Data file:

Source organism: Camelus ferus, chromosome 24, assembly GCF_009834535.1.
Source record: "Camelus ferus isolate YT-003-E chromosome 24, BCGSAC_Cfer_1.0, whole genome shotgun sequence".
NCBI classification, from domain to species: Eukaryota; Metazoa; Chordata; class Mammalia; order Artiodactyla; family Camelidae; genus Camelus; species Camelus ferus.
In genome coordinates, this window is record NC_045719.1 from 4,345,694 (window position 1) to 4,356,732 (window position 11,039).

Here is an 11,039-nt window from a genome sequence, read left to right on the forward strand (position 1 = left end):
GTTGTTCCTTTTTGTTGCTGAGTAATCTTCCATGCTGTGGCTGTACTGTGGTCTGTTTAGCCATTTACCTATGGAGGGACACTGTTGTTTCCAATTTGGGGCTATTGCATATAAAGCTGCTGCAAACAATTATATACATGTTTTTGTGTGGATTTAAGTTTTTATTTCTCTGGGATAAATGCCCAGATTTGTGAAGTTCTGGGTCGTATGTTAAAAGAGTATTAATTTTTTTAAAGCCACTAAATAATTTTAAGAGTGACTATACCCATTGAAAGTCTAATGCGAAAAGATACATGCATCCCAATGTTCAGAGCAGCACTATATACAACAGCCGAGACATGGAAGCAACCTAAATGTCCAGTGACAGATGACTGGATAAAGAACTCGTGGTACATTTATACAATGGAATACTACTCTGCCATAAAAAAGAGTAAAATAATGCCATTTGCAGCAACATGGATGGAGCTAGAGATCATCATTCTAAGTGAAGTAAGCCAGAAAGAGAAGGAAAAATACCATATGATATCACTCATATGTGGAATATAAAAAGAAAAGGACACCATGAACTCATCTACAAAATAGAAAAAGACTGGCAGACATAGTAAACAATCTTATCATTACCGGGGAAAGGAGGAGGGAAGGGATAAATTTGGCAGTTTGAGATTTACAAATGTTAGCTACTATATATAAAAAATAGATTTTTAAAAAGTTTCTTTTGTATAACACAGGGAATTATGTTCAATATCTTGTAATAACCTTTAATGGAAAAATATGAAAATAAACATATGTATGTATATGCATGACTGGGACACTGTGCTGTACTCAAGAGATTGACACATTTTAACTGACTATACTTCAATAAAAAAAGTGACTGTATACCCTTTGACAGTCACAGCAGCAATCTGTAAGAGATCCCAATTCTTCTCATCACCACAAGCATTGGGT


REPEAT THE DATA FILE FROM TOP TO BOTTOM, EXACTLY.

Source organism: Camelus ferus, chromosome 24, assembly GCF_009834535.1.
Source record: "Camelus ferus isolate YT-003-E chromosome 24, BCGSAC_Cfer_1.0, whole genome shotgun sequence".
NCBI classification, from domain to species: Eukaryota; Metazoa; Chordata; class Mammalia; order Artiodactyla; family Camelidae; genus Camelus; species Camelus ferus.
In genome coordinates, this window is record NC_045719.1 from 4,345,694 (window position 1) to 4,356,732 (window position 11,039).

Here is an 11,039-nt window from a genome sequence, read left to right on the forward strand (position 1 = left end):
GTTGTTCCTTTTTGTTGCTGAGTAATCTTCCATGCTGTGGCTGTACTGTGGTCTGTTTAGCCATTTACCTATGGAGGGACACTGTTGTTTCCAATTTGGGGCTATTGCATATAAAGCTGCTGCAAACAATTATATACATGTTTTTGTGTGGATTTAAGTTTTTATTTCTCTGGGATAAATGCCCAGATTTGTGAAGTTCTGGGTCGTATGTTAAAAGAGTATTAATTTTTTTAAAGCCACTAAATAATTTTAAGAGTGACTATACCCATTGAAAGTCTAATGCGAAAAGATACATGCATCCCAATGTTCAGAGCAGCACTATATACAACAGCCGAGACATGGAAGCAACCTAAATGTCCAGTGACAGATGACTGGATAAAGAACTCGTGGTACATTTATACAATGGAATACTACTCTGCCATAAAAAAGAGTAAAATAATGCCATTTGCAGCAACATGGATGGAGCTAGAGATCATCATTCTAAGTGAAGTAAGCCAGAAAGAGAAGGAAAAATACCATATGATATCACTCATATGTGGAATATAAAAAGAAAAGGACACCATGAACTCATCTACAAAATAGAAAAAGACTGGCAGACATAGTAAACAATCTTATCATTACCGGGGAAAGGAGGAGGGAAGGGATAAATTTGGCAGTTTGAGATTTACAAATGTTAGCTACTATATATAAAAAATAGATTTTTAAAAAGTTTCTTTTGTATAACACAGGGAATTATGTTCAATATCTTGTAATAACCTTTAATGGAAAAATATGAAAATAAACATATGTATGTATATGCATGACTGGGACACTGTGCTGTACTCAAGAGATTGACACATTTTAACTGACTATACTTCAATAAAAAAAGTGACTGTATACCCTTTGACAGTCACAGCAGCAATCTGTAAGAGATCCCAATTCTTCTCATCACCACAAGCATTGGGT